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On Antibiotics? Could You Be Putting Yourself at Greater Risk?

NEW ORLEANS, Louisiana. Antibiotics are designed to treat certain bacterial infections. However, over-prescription of antibiotics or the prescription of the wrong kind of antibiotic to treat infection can, over time, lead to bacteria developing resistance to these drugs. When bacteria develop resistance, the antibiotic no longer works. According to the Centers for Disease Control, bacteria develop resistance to antibiotics through natural selection. If one bacteria develops a method to protect itself from the antibiotic, it survives and multiplies while the other bacteria die. 

Yet, according to Wired, doctors are facing a battle against a pathogen that is resistant to virtually all drugs. The pathogen isn't bacteria or a new kind of Ebola, but something far more mundane--it is yeast. The new pathogenic yeast doesn't behave like normal yeast found in the body that typically multiplies in warm damp areas. This yeast can live on cool surfaces, like the hands and skin, where it can be transmitted to other patients.

Alarmingly, unlike antibiotics, there aren't many medications available to treat yeast infections, especially resistant infections. In fact, there's only one kind of treatment with minimum side-effects, and the other kind of treatment leaves patients suffering from fever and chills. These infections, even when treated, have led to deaths in 60 percent of the patients who develop illness. According to Wired, there have already been 340 recorded cases of the bug. In the U.S., total resistance to all treatment is 3 percent, while globally, the yeast's resistance to all treatment is 20 percent.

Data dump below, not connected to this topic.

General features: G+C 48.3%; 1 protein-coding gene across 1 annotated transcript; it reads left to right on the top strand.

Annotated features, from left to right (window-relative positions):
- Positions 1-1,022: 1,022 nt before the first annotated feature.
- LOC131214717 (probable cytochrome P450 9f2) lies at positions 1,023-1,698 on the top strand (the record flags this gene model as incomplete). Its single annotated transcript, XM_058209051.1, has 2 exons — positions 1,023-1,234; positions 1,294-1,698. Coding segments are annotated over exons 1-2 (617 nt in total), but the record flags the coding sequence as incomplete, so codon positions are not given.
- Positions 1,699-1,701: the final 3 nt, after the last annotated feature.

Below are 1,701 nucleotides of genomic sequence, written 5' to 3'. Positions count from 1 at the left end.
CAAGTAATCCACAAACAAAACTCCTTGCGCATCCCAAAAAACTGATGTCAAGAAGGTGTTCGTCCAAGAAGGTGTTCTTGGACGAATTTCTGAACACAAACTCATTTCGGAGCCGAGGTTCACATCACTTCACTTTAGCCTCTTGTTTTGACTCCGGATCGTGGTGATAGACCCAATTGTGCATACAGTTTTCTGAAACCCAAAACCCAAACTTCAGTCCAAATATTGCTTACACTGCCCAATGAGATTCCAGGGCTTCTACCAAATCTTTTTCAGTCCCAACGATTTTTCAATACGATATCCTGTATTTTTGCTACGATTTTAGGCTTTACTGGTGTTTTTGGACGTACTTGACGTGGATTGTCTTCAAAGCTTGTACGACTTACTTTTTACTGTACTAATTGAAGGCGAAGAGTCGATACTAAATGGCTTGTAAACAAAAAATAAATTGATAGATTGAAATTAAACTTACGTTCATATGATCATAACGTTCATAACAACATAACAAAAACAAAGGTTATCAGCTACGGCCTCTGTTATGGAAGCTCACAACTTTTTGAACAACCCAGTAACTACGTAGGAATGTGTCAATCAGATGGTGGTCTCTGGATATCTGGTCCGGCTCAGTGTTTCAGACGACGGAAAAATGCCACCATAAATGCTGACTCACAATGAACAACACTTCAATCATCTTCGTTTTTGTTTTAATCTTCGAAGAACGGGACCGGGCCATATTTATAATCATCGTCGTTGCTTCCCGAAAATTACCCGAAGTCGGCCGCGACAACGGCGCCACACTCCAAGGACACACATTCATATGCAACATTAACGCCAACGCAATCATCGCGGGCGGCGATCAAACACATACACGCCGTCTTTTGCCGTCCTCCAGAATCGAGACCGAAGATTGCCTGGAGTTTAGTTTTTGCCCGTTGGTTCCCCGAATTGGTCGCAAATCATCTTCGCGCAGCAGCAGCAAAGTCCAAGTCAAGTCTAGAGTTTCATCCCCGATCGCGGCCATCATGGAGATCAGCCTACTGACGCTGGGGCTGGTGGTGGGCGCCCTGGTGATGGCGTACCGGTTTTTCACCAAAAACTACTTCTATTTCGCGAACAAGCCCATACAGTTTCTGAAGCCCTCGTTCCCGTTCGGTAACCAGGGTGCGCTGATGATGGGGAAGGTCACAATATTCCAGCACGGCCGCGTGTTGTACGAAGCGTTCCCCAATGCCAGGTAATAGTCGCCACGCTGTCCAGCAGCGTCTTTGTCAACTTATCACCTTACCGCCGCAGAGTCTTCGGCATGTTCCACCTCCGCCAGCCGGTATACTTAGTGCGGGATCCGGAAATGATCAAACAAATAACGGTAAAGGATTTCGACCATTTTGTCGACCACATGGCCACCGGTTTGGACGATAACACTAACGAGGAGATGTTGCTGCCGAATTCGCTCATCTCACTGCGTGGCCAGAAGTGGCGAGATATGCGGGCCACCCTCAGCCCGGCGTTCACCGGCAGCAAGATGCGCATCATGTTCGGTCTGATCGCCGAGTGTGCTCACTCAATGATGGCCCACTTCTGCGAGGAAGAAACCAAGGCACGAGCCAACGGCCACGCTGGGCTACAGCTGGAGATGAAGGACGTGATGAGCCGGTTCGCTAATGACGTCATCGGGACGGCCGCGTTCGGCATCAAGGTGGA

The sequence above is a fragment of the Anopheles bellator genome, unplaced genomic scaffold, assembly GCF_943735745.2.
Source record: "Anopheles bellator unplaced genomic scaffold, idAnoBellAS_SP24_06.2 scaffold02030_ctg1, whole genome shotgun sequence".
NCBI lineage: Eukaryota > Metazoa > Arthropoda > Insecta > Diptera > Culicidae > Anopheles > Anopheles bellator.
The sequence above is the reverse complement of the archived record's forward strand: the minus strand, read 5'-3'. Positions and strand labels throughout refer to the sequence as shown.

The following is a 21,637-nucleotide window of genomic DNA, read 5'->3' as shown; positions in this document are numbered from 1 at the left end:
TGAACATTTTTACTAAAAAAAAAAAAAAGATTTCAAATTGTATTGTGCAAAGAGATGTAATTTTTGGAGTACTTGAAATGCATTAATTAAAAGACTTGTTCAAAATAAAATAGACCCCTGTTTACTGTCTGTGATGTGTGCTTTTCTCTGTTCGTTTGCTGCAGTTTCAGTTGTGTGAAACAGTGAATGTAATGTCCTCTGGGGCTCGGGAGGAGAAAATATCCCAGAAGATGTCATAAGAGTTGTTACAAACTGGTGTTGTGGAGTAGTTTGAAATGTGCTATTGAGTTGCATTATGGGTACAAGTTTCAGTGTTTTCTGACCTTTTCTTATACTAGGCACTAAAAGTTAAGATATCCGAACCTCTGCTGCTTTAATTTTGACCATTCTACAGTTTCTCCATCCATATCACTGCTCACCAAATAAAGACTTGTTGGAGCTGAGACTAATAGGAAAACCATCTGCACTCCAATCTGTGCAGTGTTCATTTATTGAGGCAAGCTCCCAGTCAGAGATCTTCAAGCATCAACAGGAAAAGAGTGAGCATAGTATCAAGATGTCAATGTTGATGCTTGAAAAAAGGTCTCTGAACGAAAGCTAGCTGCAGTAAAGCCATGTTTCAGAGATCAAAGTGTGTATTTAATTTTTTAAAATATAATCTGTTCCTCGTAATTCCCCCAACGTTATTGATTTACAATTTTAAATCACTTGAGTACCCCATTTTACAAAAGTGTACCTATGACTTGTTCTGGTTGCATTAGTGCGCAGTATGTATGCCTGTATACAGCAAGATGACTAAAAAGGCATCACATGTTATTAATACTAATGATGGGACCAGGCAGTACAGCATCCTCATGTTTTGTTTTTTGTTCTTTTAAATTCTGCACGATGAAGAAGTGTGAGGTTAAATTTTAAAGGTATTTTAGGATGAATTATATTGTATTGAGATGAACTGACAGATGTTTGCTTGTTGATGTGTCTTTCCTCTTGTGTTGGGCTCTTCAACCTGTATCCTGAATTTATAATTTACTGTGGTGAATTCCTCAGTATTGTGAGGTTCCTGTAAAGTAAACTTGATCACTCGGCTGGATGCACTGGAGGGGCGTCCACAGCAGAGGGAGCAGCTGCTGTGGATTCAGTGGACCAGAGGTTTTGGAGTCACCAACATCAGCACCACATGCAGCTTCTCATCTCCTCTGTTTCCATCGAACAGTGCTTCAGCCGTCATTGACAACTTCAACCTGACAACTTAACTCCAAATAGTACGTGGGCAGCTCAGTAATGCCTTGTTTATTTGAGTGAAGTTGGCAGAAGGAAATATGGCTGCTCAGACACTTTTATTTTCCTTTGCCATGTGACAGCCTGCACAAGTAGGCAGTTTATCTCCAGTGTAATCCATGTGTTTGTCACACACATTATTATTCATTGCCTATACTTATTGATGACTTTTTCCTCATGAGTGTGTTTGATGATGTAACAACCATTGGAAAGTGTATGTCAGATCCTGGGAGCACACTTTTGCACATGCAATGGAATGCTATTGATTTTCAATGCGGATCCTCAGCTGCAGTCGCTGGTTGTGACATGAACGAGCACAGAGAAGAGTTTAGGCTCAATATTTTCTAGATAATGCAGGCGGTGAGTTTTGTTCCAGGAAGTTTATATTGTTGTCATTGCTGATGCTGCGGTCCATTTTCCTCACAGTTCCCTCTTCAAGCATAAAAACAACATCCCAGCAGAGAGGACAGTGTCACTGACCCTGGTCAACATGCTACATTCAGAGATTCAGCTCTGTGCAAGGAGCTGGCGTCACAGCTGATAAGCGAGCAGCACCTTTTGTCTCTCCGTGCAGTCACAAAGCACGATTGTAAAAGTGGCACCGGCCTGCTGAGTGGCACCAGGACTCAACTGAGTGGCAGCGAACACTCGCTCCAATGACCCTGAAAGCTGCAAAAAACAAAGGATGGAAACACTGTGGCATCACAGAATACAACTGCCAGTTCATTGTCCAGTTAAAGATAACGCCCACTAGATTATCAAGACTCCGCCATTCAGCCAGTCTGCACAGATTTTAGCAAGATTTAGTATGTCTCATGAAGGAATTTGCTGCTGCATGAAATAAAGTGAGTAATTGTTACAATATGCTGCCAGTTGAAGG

The greatest risk that drug-resistant yeast and bacteria pose is to hospital patients. These patients tend to be more vulnerable and disinfectant practices in hospitals tend to be more stringent, meaning they ironically can lead to the growth of more drug-resistant pathogens. Based on initial studies, it appears that patients with already compromised immune systems may be at risk. It isn't clear how the pathogen would behave among healthy people, but doctors believe that most individuals would be able to fight it off. 

Hospitals have a responsibility to identify the pathogens as soon as possible and to take measures to prevent the spread. Unfortunately, even the most heroic attempts to contain the yeast have proven futile. So, what can you do to protect yourself? First off, don't take antibiotics unless you absolutely have to. Secondly, if your loved one is sick in the hospital, make sure that doctors are washing their hands and practicing basic sanitary protocols. 

If you or a loved one got sick in a hospital because you believe that the hospital didn't practice standards of sanitation or care, you may be entitled to seek damages under the law. The Bowling Law Firm are medical malpractice lawyers in New Orleans, Louisiana who help victims and their families seek damages after injury. Visit our firm at https://www.lawbowling.com/ to learn more about how we may be able to help you and your loved ones seek justice.

The Bowling Law Firm, A Professional Law Corporation 

1615 Poydras Street, Suite 1050 

New Orleans, Louisiana, 70112 

Phone: 504-613-4561 

Toll Free: 877-757-3539

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